Emmanuel Akot of Winnipeg has been averaging 10.7 ppg this season for the 8thseeded Boise State Broncos. He’s joined by Abu Kigab, a Super Senior from St. Catherines who has been averaging a career best 14.7ppg and 5.8rpg. With these two on board it’s no wonder to see Boise State being picked so often to advance to the second round.
The most Canadian filled section of the bracket adds two more on the 6th seeded Alabama team. Keon Ambrose-Hylton of Toronto and Charles Bediako of Brampton will need to put up big games to avoid being upset by the winner of the Rutgers vs. Notre Dame play-in game.
Andrew Nembhard of Aurora has been averaging just shy of 12ppg and 6apg this year. He’s an instrumental part of Gonzaga’s starting five. They’re the top seeded team in the entire tournament and Nembhard has a solid chance to cut down the nets April 4th in New Orleans.
Eze Dike of Montreal, by way of Nigeria, has been averaging just under 5ppg this year in the Ivy League. He’s likely going to see only one game in the tournament, going up against 3rd seeded Purdue, but when the final buzzer goes off, Dike is likely going to have an incredible career ahead of him off the court. Yale graduates tend to do that.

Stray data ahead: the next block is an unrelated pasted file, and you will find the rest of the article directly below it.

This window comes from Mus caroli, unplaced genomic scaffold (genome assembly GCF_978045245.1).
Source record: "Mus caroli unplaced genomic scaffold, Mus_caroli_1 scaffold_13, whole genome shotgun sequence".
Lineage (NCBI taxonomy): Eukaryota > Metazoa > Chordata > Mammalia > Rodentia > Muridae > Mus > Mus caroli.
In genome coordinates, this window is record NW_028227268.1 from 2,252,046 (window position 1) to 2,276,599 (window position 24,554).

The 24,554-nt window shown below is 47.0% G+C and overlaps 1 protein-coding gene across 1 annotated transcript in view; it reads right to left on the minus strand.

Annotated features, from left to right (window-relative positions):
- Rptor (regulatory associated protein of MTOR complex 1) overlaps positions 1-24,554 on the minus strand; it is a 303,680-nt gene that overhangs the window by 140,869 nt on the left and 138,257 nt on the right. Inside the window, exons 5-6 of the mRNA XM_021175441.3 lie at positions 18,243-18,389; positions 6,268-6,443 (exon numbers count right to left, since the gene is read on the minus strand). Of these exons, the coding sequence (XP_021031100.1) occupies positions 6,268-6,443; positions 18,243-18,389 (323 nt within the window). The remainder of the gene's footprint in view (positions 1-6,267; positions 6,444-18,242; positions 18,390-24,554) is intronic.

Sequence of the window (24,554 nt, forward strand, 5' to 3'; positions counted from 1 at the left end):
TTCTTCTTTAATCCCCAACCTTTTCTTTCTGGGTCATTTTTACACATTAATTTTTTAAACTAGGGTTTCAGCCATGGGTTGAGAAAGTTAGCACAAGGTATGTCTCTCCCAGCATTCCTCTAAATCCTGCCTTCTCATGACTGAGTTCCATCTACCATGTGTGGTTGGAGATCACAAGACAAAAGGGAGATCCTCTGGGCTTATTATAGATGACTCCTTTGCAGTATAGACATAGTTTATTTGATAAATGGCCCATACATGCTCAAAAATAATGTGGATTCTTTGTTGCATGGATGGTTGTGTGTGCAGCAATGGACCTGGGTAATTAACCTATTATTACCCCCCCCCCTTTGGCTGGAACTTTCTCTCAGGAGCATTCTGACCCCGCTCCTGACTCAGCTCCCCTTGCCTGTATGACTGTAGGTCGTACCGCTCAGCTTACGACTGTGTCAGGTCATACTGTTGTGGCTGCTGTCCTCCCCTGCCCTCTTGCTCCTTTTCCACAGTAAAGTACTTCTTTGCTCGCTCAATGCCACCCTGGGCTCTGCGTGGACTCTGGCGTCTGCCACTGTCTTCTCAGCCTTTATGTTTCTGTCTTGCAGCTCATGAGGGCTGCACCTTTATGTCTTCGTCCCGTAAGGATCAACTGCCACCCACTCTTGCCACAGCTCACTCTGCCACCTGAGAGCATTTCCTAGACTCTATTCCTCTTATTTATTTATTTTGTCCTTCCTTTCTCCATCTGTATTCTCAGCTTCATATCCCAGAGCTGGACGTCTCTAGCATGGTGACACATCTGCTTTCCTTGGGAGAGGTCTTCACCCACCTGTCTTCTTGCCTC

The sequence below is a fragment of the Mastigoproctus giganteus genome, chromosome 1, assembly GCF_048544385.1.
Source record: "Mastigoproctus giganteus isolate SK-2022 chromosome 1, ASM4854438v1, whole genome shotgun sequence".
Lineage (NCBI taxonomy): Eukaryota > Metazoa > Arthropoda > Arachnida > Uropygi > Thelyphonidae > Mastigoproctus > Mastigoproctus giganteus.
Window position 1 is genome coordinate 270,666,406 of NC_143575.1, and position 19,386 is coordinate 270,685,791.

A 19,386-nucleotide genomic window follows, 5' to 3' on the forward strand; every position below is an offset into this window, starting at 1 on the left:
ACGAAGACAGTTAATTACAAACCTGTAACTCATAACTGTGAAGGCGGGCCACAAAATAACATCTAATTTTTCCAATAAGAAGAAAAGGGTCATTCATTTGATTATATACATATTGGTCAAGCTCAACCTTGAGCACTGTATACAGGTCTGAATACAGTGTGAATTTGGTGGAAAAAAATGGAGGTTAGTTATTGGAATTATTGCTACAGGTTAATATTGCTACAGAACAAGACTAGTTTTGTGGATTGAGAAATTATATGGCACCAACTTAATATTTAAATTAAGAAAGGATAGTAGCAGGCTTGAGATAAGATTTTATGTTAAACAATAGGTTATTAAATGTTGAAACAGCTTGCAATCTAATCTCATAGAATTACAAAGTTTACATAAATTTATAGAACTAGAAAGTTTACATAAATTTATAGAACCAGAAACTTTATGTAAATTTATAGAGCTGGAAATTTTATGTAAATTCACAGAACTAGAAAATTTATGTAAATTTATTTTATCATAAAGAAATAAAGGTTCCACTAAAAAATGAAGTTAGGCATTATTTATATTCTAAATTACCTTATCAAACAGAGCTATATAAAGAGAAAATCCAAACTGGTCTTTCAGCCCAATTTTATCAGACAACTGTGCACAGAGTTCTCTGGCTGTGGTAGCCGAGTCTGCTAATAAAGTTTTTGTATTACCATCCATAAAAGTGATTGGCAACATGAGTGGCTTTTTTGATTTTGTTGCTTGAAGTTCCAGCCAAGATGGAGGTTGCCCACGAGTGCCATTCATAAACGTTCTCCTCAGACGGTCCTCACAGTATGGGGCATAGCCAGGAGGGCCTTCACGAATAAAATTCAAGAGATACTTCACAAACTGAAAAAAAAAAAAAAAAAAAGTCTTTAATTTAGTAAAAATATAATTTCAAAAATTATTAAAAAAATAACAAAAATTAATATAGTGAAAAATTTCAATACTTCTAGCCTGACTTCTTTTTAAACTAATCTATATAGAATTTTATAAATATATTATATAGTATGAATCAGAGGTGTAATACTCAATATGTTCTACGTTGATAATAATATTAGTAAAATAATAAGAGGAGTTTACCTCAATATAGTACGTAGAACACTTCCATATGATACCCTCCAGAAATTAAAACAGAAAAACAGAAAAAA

Olivier-Maxence Prosper, a 6’8” Forward from Montreal has been averaging 6.3ppg on 45.2% shooting for 9th seed Marquette. A tall task lies ahead to escape the first weekend of the tournament. Up first is A UNC team that just beat Duke in Coach K’s last home game, and if they survive that, they’re almost guaranteed a date with reigning Champion, and current 1 seed, Baylor Bears.
6th seeded Texas will be depending heavily on Toronto native Marcus Carr. The 6’2” guard has been averaging 10.9ppg while playing 30.7 minutes a night. Both are a bit lower than last year, but none of that will matter if the Longhorns can make a run in the tournament.